And what about some of the new NSAIDS? On the market since last summer, the drug diclofenac (trade name Surpass) is a topical application. Allen called it “a very unique drug. It leaks out of the fat cells slowly once it is in them. I would allow at least 7 days for withdrawal.”

In order to comply with the drug regulations, this cream should be applied in an area that is no more than 1/2-inch wide and 5 inches long. “Do not exceed the amount or use it more than 10 days in a row,” cautioned Allen. “It is a good drug, and it avoids some systemic effects because it is used topically.”

Rounding out the rule changes are the following: If you show Arabians, be aware that “ginger testers” hit showgrounds in 2005. They’re looking for horses whose tail carriage is the result of applying ginger under the tail.

And, finally, this year the American Quarter Horse Association (AQHA) will launch its official D&M program, modeled on that of USEF’s. Horses will be subject to a drug fee, and the AQHA plans to send samples to the USEF lab for testing. Lengel said, “We can do it together better than separately.”

Enforcing the Rules

To enforce ethical medication, a new veterinary responsibility rule holds equine practitioners accountable for treating show horses. In recent years, prominent champions have been stripped of their championships due to post-show test results. Both the Veterinary and D&M Committees debated the wording of this rule through 2004, and in 2005 approved the concept: a vet who is the source of a forbidden substance has violated USEF rules.

The early drafts included a requirement for a show vet to be a USEF member. That’s been deleted, but the rule affects any vet who treats a horse at a show—member or not.

The USEF’s influence can affect every vet who’s involved with show horses. USEF can report those who violate drug rules to a state board or the American Association of Equine Practitioners. “My goal is to not allow unethical treatment of horses by veterinarians,” stated Allen.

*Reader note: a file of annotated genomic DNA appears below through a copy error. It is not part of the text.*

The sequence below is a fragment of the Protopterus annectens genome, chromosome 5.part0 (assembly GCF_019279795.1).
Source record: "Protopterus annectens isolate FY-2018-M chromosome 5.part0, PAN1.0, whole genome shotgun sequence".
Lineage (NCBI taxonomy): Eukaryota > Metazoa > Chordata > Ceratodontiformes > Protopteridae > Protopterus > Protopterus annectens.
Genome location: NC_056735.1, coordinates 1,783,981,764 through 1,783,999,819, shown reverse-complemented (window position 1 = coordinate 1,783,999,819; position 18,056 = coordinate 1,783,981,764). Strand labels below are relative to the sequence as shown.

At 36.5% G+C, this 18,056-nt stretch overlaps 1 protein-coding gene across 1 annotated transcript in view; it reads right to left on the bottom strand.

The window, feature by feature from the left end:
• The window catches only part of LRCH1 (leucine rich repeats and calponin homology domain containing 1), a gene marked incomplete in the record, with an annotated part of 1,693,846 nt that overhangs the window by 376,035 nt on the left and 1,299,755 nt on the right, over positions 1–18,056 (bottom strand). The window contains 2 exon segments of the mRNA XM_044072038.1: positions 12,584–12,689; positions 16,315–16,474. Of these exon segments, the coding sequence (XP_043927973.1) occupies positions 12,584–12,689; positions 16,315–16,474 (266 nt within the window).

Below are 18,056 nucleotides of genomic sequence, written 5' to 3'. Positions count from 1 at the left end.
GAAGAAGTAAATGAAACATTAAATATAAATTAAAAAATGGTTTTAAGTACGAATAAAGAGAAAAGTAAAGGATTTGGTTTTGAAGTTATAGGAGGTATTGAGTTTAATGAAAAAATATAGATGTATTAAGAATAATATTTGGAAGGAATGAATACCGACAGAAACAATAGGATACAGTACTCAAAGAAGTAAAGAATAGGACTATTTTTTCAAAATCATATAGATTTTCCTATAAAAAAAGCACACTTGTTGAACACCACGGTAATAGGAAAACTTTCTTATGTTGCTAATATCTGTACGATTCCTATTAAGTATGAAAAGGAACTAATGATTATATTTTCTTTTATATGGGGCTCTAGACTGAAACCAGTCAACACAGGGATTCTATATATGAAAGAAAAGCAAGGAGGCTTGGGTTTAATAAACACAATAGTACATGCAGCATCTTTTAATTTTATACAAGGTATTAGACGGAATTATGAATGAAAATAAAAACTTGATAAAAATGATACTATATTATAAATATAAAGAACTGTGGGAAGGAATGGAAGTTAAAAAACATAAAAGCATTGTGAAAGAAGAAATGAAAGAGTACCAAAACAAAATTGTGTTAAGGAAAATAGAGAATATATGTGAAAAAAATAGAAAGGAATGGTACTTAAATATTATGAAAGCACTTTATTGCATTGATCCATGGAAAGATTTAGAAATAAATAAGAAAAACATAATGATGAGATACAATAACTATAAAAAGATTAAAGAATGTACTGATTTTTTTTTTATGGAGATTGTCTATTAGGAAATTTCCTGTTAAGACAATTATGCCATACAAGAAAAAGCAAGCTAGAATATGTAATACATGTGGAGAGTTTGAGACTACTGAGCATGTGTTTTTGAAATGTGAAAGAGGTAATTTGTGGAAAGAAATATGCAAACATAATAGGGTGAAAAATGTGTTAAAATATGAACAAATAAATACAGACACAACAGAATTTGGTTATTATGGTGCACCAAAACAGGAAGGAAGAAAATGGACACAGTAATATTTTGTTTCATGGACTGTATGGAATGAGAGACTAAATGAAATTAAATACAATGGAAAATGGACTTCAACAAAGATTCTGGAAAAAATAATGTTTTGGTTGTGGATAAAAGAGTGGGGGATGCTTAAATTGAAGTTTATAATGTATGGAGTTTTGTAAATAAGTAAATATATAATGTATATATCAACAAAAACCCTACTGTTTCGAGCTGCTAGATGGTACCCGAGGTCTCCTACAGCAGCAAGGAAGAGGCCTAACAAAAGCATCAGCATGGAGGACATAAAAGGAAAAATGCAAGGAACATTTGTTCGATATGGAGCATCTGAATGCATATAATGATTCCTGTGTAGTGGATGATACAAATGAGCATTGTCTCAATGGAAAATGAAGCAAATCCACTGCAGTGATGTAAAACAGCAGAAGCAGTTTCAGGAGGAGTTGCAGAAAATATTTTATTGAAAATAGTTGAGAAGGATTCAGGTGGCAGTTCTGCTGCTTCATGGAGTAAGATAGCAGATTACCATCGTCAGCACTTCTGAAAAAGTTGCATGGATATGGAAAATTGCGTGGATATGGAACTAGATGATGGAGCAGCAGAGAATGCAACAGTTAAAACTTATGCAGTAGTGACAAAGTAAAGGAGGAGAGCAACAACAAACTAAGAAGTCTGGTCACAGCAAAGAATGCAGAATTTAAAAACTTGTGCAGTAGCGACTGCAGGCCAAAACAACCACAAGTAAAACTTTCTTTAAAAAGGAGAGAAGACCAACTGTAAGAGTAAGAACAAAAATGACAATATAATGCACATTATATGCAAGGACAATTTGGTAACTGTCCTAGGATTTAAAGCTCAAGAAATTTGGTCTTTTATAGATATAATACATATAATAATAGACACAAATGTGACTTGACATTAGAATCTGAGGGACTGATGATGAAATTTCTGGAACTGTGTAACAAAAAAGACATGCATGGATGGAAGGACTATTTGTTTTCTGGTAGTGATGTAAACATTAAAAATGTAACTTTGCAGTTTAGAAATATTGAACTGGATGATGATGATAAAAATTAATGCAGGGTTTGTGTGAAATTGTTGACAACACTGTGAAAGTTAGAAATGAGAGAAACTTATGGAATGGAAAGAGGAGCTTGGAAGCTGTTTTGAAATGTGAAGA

Updated Safety Rules

You may already require every rider in your barn to wear a safety helmet. Now every show rider who jumps—not just those under 18—must wear an SEI-certified helmet at USEF shows, and that includes the schooling areas. As with juniors, the harness must also fit properly and be hooked up. The rule goes into effect December 1, 2005, giving ample time to those who need to go out and purchase new headgear.

Andrew Ellis, chair of the USEF Safety Committee, said, “We mimic the FEI rule, requiring the helmet for jumping only.”

Last fall, opponents to the rule change argued about dangers of the helmet’s chin strap. The Safety Committee investigated this concern and found that “There is no data to back up rumors about chin strap deaths,” said Rusty Lowe.

Other USEF rules effective in 2005 prohibit unlicensed minors from piloting golf carts or scooters on showgrounds, and also ban riders in the show ring from using their cell phones. Cell phones pose a safety issue because they distract riders, as well as being a discourtesy to other exhibitors, officials and spectators.

In all, the new USEF rules are getting more in line with established practices in the FEI, which will certainly make competing on an international level a little more level.